Dir. Jimena Montemayor
Official Selection Mexican Feature
The Richter Scale says: According to the Bible, Cain and Abel were the first brothers. The tale tells that Cain killed Abel and was then sentenced to wander the Land of Traitors. Ever since there have been many tales of brothers who betray (the Bible itself later has Essau and Jacob, or Joseph and his older brothers) and in many cases, these brothers compete for the attention of someone else. For many brothers, it’s the attention of their mother or father. In the case of Mateo and Tomás, what has them in conflict is Nadia. We meet Mateo (Pedro de Tavira) when he’s just returned to Mexico after some time away and he can’t seem to find his place in the city. He takes refuge in the company of his brother Tomás (Juan Pablo Campa) who is applying for a Master’s degree, and that brother’s girlfriend Nadia (Camila Selser).
Cinematographer Jimena Montemayor explores in her feature directorial debut, human loneliness and the despair we all feel for getting close to someone. Close-ups on the characters’ faces abound (even when there are two in the frame, we’re close to their faces) and there are also many moments when a few characters are left out of focus to zero in on the isolation that another character feels. There’s also a lot of dialogue (which is commonplace in more mainstream films, but a lot of independent Mexican films seem obsessed with silence) and a lot of what they say are references and allusions to books and theories, showing that these are cultured people. Still, no matter how cultured they are and how friendly they act toward each other, these two brothers cannot avoid their rivalry, a very fragile connection that the two actors nail.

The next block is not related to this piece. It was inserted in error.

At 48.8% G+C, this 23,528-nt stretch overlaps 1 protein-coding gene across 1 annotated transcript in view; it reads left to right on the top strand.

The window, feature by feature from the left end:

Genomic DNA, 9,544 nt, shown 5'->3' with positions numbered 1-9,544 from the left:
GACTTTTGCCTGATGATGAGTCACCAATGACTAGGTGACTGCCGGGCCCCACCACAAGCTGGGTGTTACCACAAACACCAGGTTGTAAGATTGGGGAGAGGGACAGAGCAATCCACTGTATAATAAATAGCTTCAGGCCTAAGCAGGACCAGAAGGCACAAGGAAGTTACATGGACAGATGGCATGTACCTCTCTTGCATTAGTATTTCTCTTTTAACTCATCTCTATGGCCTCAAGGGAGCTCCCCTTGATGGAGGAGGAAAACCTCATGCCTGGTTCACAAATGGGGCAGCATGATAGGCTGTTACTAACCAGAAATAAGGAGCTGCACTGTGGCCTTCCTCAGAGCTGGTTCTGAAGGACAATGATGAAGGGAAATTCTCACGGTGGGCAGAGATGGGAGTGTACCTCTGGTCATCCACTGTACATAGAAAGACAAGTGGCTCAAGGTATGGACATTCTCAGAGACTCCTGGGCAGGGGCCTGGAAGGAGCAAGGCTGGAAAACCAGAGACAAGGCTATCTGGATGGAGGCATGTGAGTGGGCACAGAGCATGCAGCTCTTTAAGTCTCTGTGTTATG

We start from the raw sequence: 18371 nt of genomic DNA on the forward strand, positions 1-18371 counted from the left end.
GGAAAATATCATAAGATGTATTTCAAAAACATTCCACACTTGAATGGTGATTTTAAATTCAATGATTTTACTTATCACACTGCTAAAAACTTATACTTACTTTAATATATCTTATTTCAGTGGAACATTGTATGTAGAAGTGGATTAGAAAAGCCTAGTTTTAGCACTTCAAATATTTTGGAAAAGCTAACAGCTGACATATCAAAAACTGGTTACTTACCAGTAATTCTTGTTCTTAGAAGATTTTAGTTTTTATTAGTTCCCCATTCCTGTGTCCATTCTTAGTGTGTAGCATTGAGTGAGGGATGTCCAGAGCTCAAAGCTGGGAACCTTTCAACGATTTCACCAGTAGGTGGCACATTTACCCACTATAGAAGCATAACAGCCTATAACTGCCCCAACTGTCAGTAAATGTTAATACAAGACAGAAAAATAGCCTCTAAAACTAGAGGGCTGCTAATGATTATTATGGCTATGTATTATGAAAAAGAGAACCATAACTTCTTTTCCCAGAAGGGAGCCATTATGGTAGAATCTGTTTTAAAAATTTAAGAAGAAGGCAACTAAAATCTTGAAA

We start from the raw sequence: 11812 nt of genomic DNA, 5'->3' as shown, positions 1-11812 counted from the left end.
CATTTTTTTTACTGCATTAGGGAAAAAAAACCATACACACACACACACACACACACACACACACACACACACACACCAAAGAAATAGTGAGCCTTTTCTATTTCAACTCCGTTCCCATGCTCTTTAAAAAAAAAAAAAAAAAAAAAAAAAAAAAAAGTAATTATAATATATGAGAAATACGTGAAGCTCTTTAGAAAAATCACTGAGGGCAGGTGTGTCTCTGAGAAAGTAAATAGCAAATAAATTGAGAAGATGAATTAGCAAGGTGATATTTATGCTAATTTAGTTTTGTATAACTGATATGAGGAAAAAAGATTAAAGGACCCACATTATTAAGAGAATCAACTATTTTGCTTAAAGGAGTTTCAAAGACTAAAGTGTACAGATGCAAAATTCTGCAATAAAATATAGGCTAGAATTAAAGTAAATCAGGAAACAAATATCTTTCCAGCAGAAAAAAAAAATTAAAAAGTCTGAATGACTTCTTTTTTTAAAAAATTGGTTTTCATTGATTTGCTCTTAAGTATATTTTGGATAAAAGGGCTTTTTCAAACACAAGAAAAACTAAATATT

But what about Nadia? She’s Tomás’ girlfriend and sleeps with Mateo, but what does she want? It’s never made clear, but we’re very clear on who Nadia is when she says that birds mate for life and then adds that she’s glad we don’t descend from birds. Nadia knows she doesn’t want to have her life tied down to someone else (she never wants to go with Tomás to his Master’s program, for instance) but beyond that she’s lost in life. Probably the film’s greatest accomplishment is that it presents this love triangle where the woman is probably the most complex of the three characters (it may not sound like such an achievement, but many movies about these types of triangles place the woman as an object and not a character).
This film screens today at 6:00 pm at the Auditorium of the University of Guanajuato.
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